LINGUIST List 6.1304

Sun Sep 24 1995

Sum: Tense/aspect expressed by particles

Editor for this issue: T. Daniel Seely <>


  1. Gert Webelhuth, Summary of tense/aspect expressed by particles.

Message 1: Summary of tense/aspect expressed by particles.

Date: Sat, 23 Sep 1995 07:37:38 Summary of tense/aspect expressed by particles.
From: Gert Webelhuth <>
Subject: Summary of tense/aspect expressed by particles.

Last week I posted a message to this group asking for help in finding
a language that marks tense and/or aspect with a free-standing
particle that has properites different from auxiliaries and adverbs.
Many of you generously took the time to share your expertise about
many different languages and language groups with me and provided many
leads and references to follow. In fact, I received so many replies
that it will be impossible for me to answer all messages individually.
Therefore I want to take this opportunity to thank all of you. Your
help has literally opened up tens of avenues of new research and will
keep me busy for quite a while. Below I am posting the names of those
I received mail from and the languages/language groups they suggested
I check out:

Peter Ackema		Dutch Creoles
Karen Steffen Chung	Mandarin Chinese
Lance Eccles		Chinese, Polynesian, Austronesian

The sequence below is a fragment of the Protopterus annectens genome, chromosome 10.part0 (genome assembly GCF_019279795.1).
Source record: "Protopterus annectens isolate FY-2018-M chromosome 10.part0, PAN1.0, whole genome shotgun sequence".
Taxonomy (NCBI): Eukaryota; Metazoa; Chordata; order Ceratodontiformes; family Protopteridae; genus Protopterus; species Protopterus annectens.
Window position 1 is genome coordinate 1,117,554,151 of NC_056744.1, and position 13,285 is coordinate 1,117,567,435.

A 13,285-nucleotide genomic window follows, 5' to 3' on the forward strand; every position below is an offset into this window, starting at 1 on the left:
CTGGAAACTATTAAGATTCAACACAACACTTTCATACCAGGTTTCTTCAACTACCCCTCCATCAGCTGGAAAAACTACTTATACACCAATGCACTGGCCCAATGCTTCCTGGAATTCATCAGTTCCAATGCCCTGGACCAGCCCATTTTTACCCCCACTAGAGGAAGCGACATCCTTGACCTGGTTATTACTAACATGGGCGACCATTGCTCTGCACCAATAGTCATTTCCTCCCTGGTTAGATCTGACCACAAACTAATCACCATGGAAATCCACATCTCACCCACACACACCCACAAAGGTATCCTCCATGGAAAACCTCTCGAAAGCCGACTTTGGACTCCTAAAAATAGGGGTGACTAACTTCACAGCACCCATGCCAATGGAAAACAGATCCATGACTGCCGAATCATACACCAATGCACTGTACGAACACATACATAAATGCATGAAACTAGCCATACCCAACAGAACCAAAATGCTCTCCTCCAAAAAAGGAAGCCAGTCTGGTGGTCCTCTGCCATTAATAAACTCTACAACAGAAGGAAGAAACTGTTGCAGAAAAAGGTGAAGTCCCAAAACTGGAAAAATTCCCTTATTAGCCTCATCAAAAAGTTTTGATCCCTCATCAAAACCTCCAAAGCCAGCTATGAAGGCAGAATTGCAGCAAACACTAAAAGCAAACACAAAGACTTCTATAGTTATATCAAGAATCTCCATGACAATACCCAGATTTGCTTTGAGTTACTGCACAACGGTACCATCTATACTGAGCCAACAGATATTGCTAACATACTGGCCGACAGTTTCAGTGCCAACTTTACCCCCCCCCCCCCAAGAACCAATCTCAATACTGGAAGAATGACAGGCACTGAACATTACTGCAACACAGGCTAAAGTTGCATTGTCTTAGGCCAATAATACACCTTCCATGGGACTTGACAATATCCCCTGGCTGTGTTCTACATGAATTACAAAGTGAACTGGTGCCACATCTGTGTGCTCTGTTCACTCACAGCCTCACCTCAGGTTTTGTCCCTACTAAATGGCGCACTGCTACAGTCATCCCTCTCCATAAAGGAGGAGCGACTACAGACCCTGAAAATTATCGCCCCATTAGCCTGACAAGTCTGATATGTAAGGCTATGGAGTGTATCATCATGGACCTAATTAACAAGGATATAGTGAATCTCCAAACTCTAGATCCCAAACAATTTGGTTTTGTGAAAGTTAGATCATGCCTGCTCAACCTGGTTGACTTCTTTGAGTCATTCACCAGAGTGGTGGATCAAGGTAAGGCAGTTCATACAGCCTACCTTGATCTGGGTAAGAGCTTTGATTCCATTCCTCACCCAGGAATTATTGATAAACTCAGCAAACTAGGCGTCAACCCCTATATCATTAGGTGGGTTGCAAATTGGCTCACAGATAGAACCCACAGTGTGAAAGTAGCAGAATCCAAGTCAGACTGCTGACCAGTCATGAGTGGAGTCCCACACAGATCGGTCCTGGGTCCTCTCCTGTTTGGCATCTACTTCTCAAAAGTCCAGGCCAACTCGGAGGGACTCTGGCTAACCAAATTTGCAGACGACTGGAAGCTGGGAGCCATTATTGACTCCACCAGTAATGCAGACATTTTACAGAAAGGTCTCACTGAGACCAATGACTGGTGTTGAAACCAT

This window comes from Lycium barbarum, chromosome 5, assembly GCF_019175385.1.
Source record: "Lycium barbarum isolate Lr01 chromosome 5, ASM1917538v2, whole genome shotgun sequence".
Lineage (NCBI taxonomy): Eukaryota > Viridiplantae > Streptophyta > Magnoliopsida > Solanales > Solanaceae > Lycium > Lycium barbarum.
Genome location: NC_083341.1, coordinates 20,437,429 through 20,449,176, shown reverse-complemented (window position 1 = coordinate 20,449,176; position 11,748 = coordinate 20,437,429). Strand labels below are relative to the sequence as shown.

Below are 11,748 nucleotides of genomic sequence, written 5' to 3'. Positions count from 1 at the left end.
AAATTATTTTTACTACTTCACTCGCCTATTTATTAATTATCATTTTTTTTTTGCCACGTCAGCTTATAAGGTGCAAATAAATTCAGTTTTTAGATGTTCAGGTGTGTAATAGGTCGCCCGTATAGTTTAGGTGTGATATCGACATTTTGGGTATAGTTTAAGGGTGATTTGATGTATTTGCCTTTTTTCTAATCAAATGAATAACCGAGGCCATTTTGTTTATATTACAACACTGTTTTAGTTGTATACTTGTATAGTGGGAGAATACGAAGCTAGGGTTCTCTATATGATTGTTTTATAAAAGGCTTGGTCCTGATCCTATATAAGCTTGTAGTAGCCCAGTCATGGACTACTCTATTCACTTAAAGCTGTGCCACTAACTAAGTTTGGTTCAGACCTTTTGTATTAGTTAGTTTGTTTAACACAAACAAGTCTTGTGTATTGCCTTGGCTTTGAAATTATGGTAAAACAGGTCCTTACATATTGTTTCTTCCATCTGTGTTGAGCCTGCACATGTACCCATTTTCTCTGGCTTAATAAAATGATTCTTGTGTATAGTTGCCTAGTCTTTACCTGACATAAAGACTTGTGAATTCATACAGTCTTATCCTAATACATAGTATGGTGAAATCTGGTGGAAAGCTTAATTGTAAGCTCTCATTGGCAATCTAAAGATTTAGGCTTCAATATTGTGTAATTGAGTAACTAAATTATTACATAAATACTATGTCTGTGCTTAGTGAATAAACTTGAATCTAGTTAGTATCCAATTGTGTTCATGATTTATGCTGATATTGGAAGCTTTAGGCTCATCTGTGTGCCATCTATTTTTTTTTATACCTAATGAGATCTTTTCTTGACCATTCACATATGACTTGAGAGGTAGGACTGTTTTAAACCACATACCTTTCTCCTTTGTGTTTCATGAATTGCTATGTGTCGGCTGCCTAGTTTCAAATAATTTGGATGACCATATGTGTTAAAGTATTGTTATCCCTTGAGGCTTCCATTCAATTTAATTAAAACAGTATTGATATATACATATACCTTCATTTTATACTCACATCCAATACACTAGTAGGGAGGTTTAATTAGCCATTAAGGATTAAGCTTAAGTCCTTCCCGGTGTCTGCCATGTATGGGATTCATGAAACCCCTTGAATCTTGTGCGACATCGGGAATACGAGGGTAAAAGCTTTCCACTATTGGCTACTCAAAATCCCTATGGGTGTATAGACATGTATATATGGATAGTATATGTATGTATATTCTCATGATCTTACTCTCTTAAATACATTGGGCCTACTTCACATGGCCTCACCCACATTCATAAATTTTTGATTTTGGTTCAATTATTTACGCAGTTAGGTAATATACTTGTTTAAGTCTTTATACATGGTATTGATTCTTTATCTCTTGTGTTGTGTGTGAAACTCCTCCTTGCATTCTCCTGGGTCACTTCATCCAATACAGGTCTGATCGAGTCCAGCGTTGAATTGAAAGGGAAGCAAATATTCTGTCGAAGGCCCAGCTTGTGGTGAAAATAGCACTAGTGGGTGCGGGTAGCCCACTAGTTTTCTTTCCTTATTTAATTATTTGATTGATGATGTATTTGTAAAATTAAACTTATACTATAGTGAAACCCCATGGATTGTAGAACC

Tonjes Veenstra		Creole languages
Robert Beard		Yoruba
Melina Alexa		Modern Greek
Wayles Browne		Russian, Balkan languages, Persian
Arnold Zwicky		helpful discussion of the notion particle
Michal Starke		Gun (Kwa)
Richard Camero		Tok Pisin
Adams Bodomo		The Gur languages of West Africa
Nancy Stenson		Irish
Craig Thiersch		Russian
Steve Harlow		Chinese
Stavros Macrakis	South Slavic languages
David Solnit		Burmese
Chris Culy		Bambara
Mike Dukes		Tongan
Miriam Meyerhoff	Bislama
Arantza Martinez Etxarri Basque
James Hearne		Mandarin
Roland Hinterhoelzl	Chinese
Hildo Couto		Guinea-Bissau Portuguese creole
Mari Broman Olsen	Slavic
Leo A. Connolly		Old and Middle High German
Greg J. Kinkley		Modern Burmese

Again, thank you very much to all of you for your help.


Gert Webelhuth
Dep. of Linguistics
U of North Carolina at Chapel HIll
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